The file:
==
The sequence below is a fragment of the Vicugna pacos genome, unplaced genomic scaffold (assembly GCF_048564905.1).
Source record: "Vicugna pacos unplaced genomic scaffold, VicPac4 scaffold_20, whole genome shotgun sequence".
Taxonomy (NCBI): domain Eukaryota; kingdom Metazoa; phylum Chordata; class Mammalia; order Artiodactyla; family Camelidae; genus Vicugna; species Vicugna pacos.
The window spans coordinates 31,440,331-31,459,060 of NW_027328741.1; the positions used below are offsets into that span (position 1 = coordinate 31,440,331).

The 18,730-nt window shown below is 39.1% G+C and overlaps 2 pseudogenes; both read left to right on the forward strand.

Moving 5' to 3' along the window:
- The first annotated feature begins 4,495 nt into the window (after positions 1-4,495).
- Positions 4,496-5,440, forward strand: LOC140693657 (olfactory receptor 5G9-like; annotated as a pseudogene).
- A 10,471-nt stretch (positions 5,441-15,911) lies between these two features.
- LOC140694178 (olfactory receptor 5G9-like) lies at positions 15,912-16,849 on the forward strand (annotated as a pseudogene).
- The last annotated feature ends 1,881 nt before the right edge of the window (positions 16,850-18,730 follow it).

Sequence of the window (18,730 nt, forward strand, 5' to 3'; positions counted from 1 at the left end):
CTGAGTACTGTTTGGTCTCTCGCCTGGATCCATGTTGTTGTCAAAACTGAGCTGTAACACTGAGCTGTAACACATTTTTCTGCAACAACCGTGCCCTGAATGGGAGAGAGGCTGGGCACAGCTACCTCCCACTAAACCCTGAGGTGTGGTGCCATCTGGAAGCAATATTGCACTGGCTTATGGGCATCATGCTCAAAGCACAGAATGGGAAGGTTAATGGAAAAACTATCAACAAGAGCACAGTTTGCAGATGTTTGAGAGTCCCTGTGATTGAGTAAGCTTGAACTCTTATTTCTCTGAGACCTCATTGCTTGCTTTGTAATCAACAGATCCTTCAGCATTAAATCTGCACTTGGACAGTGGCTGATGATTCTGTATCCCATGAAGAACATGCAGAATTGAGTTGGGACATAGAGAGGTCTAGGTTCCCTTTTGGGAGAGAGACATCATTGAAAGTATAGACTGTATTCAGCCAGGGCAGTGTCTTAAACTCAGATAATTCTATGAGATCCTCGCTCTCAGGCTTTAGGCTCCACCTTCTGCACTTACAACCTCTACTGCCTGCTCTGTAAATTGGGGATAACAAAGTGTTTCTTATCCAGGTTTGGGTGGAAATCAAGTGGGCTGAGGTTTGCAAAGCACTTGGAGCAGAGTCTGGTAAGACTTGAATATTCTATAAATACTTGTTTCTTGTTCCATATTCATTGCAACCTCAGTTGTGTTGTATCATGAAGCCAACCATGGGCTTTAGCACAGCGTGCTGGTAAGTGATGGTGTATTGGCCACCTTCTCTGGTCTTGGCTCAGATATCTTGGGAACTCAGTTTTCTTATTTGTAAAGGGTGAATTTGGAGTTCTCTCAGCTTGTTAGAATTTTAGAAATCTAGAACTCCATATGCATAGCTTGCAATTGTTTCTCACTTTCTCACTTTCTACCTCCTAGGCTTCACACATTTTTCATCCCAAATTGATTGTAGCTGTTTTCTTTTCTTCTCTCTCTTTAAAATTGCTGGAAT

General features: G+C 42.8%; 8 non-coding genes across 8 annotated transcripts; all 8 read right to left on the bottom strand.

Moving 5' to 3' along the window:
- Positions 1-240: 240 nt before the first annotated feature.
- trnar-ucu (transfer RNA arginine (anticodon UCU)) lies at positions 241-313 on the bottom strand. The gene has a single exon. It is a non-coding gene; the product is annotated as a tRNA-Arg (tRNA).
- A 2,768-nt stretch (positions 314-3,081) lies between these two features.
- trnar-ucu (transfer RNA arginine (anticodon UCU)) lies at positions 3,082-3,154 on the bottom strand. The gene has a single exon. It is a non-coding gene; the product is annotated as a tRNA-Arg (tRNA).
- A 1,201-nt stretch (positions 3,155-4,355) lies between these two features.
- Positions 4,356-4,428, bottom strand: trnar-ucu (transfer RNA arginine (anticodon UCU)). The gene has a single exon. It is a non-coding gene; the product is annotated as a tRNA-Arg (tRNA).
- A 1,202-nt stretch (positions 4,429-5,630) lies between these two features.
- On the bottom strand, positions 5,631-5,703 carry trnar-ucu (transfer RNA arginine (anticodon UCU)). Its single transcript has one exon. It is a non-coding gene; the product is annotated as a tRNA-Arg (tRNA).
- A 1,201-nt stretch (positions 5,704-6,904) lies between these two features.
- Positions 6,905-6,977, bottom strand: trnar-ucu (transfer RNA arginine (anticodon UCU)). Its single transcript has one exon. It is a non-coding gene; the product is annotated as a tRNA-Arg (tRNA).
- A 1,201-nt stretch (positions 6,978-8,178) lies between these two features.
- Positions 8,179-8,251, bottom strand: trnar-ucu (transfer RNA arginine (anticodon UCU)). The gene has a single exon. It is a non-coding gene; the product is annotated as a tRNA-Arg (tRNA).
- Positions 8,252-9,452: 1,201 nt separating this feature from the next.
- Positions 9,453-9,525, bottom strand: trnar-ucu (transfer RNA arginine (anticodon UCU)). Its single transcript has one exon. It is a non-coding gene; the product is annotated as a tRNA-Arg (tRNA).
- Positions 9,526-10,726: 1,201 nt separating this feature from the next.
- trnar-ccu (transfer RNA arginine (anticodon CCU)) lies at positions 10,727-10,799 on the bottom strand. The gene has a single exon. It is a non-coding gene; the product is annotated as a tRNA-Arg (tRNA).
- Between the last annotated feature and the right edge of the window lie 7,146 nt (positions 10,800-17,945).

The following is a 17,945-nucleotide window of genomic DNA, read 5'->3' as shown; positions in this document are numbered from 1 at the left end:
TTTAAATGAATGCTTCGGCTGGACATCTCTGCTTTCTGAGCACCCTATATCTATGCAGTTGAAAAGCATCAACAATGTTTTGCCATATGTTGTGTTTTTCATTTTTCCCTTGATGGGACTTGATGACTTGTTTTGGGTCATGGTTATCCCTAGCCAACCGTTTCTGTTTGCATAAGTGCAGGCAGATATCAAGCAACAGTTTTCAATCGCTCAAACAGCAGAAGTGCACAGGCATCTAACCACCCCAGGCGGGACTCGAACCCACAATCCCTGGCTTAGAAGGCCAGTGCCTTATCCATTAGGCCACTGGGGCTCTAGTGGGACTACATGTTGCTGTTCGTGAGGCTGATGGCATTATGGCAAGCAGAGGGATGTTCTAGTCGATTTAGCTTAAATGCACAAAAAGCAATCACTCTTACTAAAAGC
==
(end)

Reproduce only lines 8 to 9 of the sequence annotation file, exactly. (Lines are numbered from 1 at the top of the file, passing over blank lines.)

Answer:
- Positions 4,496-5,440, forward strand: LOC140693657 (olfactory receptor 5G9-like; annotated as a pseudogene).
- A 10,471-nt stretch (positions 5,441-15,911) lies between these two features.